Monday, June 14, 2010

No grammar, can't spell and want to 'do' PR

Dr Aric Sigman, a psychologist, is suggesting that the "nappy curriculum" – the statutory rules introduced in 2008 which dictate that toddlers should be introduced to computers as early as 22 months of age – is "subverting the development of children's cognitive skills".

In an article in the Telegraph, Dr Sigman is reported as saying that "Children should be banned from using computers in schools until they are nine-years-old because the early use of technology is destroying their attention spans." Here then, is another insult delivered to the profession.

Perhaps an academic can, in the future, present findings to the professions for the professional to consider rather than some headline grabbing and throw away line.

Is it the use of computers that explains why the generality of students with three or more 'A' level exams cannot spell and have appalling grammar? Why is it that some can construct a 'sentence' without a verb and often a subject?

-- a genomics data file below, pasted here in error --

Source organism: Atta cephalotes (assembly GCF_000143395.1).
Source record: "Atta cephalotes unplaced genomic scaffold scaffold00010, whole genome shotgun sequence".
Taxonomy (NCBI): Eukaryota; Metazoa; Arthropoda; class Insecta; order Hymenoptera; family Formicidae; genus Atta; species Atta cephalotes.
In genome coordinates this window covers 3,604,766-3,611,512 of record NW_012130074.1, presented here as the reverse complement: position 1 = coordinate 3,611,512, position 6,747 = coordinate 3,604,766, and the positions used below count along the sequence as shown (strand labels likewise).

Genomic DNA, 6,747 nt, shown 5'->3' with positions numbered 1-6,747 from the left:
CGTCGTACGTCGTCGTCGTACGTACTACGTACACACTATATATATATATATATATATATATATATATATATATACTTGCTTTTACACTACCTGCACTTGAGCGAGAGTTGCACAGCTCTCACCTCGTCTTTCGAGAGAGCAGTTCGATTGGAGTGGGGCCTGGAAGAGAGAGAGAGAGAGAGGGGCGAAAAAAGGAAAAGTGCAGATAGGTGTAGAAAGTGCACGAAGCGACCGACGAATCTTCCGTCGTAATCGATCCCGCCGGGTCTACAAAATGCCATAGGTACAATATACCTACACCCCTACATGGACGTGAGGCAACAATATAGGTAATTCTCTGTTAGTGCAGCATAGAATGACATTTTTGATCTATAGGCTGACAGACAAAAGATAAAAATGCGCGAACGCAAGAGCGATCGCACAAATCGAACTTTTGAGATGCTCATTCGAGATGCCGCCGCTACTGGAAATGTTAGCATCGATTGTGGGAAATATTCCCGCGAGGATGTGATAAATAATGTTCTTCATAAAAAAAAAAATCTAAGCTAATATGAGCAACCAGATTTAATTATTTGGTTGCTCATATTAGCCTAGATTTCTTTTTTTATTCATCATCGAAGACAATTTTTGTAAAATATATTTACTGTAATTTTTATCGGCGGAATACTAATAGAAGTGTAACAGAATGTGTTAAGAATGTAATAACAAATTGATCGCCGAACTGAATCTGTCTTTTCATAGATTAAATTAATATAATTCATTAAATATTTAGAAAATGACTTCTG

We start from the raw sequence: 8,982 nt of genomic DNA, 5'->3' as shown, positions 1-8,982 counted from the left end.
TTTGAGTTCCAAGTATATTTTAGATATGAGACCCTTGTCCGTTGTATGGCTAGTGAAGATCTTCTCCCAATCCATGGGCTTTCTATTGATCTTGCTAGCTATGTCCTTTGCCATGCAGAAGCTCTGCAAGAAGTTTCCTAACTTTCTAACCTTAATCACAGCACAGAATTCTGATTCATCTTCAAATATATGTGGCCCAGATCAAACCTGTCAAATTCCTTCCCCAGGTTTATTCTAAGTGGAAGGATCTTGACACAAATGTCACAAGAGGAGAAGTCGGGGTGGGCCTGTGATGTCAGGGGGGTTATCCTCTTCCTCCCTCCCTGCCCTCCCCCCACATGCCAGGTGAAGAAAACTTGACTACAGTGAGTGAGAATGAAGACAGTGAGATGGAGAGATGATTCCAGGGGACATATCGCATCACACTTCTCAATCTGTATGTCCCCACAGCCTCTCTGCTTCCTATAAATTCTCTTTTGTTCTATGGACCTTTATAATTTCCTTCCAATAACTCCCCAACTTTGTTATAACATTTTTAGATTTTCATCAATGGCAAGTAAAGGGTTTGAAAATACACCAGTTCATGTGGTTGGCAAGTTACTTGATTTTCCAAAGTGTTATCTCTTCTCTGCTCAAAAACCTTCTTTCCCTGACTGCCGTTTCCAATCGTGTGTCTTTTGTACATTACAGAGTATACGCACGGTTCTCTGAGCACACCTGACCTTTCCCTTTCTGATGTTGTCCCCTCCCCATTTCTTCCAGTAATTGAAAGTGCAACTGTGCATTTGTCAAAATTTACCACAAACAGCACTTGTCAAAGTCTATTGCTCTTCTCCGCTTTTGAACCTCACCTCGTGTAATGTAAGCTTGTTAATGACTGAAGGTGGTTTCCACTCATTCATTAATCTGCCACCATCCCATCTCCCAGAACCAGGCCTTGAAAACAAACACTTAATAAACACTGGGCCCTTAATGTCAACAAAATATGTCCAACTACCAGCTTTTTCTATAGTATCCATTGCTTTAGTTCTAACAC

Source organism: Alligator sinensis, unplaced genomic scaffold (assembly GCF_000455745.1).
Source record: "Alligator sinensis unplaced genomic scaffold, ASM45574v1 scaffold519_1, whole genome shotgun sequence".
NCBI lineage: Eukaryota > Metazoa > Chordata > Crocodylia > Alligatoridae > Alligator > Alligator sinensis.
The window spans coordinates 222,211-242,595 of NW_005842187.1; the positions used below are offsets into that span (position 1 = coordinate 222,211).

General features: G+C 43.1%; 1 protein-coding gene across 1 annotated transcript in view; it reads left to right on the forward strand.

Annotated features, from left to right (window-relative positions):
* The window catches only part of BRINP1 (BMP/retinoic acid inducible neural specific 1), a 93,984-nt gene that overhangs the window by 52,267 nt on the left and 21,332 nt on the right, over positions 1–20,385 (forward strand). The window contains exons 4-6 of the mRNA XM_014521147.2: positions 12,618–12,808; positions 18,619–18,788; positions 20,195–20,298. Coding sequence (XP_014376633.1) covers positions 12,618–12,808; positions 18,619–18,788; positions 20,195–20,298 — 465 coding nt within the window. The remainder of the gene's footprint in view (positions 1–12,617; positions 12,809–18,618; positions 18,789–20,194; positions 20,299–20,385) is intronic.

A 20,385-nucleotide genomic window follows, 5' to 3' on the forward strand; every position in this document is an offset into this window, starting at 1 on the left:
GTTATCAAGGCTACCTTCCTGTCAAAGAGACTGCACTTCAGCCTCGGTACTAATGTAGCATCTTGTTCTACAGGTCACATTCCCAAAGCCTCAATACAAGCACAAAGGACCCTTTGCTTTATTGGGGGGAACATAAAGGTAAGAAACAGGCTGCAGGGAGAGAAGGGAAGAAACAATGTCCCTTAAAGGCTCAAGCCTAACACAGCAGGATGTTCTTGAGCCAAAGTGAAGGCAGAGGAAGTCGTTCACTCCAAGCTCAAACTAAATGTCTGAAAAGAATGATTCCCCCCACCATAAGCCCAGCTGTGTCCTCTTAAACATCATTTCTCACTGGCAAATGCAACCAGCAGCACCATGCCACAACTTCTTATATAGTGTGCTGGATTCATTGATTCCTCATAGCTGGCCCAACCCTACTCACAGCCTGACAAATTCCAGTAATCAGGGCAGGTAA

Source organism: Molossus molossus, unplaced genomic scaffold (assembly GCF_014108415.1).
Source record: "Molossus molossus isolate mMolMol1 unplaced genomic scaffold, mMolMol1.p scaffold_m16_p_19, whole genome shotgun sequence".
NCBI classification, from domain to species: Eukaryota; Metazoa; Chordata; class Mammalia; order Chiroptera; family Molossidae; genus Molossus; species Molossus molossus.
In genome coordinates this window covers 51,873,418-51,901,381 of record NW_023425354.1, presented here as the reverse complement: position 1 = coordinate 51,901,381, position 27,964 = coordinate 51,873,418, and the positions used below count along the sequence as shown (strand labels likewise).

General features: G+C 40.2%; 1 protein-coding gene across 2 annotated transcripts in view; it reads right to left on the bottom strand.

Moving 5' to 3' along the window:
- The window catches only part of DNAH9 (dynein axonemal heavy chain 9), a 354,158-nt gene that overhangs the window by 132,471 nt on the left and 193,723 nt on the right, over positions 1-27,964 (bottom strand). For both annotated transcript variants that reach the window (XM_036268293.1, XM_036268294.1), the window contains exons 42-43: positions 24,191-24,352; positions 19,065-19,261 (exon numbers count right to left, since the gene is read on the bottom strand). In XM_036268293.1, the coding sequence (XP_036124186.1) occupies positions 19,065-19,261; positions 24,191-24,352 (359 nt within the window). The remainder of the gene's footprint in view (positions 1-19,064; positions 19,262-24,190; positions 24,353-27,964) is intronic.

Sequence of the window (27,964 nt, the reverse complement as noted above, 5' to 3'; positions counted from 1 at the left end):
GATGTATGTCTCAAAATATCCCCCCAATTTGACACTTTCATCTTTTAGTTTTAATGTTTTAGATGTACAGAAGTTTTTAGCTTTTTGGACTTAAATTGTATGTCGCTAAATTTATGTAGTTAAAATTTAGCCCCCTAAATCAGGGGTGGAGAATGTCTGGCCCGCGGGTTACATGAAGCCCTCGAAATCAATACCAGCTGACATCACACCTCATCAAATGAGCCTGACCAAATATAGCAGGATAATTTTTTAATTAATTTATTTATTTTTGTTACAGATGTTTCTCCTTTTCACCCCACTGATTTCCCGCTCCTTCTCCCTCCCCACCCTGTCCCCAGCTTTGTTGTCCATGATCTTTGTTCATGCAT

How is it that PR, journalism and other students enter university without an ability to recognise and write in different styles?

Why is it that a lecturer is not able to return scripts to students without a mark because the quality of grammar makes the work confusing, contradictory and or misleading?

Now that the Qualifications and Curriculum Development Authority is to be abolished can we have a simple rule for teachers at every level. Stand up to the bureaucrats, confront the parents and give the (paying) student a chance of a sustainable career by refusing shoddy work and if that means using computers or not is down to the professional judgement of the teach.

I am the least of literates, but now see young girls in offices being mentored for their writing after 18 years of schooling. They have been let down badly by the likes of the Qualifications and Curriculum Development Authority. Now it is the teacher's turn to show how education can be just that.

Picture: Socrates using his socratic method.